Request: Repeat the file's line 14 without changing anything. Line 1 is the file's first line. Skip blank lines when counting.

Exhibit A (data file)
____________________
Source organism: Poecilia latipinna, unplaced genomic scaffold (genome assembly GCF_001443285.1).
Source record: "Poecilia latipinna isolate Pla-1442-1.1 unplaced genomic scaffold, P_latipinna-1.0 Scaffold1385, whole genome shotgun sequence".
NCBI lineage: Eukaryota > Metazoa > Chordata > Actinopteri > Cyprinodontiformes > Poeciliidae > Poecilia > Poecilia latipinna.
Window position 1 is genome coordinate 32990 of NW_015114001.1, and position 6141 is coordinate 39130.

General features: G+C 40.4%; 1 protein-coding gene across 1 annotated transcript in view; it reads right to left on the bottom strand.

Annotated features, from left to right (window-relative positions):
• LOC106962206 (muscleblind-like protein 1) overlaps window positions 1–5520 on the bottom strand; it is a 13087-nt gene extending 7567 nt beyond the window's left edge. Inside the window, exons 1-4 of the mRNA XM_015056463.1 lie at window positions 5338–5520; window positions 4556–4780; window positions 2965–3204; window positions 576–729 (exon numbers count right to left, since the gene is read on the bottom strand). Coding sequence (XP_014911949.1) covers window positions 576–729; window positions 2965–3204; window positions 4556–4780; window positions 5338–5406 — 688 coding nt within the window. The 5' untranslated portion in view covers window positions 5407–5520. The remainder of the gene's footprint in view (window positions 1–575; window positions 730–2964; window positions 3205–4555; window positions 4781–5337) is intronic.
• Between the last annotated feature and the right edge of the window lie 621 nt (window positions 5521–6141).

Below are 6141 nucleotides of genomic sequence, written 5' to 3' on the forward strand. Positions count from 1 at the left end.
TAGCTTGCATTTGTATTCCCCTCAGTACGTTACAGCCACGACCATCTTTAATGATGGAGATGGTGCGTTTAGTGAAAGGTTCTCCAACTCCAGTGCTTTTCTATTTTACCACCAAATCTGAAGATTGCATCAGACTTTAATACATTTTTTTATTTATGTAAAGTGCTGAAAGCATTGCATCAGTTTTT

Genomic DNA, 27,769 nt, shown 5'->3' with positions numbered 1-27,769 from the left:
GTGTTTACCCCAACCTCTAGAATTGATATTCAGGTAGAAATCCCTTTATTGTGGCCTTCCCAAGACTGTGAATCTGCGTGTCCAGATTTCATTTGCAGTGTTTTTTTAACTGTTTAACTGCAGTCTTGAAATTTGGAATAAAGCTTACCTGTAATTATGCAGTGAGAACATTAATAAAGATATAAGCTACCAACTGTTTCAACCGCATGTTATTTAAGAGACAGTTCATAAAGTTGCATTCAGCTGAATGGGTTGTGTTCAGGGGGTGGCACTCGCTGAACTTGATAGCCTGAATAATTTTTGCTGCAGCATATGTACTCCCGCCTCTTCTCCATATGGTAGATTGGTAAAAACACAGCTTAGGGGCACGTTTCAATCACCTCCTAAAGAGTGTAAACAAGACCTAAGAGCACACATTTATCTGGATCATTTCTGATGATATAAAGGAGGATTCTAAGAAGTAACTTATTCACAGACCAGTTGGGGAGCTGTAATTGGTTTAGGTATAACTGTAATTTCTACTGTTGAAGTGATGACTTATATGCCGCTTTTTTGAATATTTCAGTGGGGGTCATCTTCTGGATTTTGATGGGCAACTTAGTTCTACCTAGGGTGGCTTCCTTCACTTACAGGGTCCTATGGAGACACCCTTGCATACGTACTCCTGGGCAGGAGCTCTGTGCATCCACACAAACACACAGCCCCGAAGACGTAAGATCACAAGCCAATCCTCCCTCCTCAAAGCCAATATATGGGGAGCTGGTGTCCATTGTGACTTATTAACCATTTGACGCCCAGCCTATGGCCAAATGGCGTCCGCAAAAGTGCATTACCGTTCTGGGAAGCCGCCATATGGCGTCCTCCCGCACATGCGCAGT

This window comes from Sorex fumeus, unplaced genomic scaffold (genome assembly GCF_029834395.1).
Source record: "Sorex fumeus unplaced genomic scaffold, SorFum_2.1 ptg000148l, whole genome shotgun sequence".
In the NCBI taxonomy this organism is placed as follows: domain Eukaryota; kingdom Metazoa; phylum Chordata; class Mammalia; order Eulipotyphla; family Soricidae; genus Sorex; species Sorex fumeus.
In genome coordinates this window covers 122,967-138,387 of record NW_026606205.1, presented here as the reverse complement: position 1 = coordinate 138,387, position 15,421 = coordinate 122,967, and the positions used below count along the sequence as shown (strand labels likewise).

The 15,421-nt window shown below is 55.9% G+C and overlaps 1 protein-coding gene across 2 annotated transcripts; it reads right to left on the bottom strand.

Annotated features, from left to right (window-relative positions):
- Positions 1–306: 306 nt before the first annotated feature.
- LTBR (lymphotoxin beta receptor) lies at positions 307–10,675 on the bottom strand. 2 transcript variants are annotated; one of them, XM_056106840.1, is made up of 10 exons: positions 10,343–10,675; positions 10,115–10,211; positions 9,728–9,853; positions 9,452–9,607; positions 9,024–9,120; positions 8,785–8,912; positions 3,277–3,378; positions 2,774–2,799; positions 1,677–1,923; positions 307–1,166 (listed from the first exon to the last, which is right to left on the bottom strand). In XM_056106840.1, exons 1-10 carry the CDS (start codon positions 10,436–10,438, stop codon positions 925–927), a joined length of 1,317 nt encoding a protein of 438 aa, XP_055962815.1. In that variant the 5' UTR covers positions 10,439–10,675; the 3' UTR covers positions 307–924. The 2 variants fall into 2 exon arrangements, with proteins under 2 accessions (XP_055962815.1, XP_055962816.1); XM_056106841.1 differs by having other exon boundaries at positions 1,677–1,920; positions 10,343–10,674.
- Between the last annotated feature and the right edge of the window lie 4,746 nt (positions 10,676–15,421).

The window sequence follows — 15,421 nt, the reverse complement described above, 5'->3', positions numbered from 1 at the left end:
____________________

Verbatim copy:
Source record: "Sorex fumeus unplaced genomic scaffold, SorFum_2.1 ptg000148l, whole genome shotgun sequence".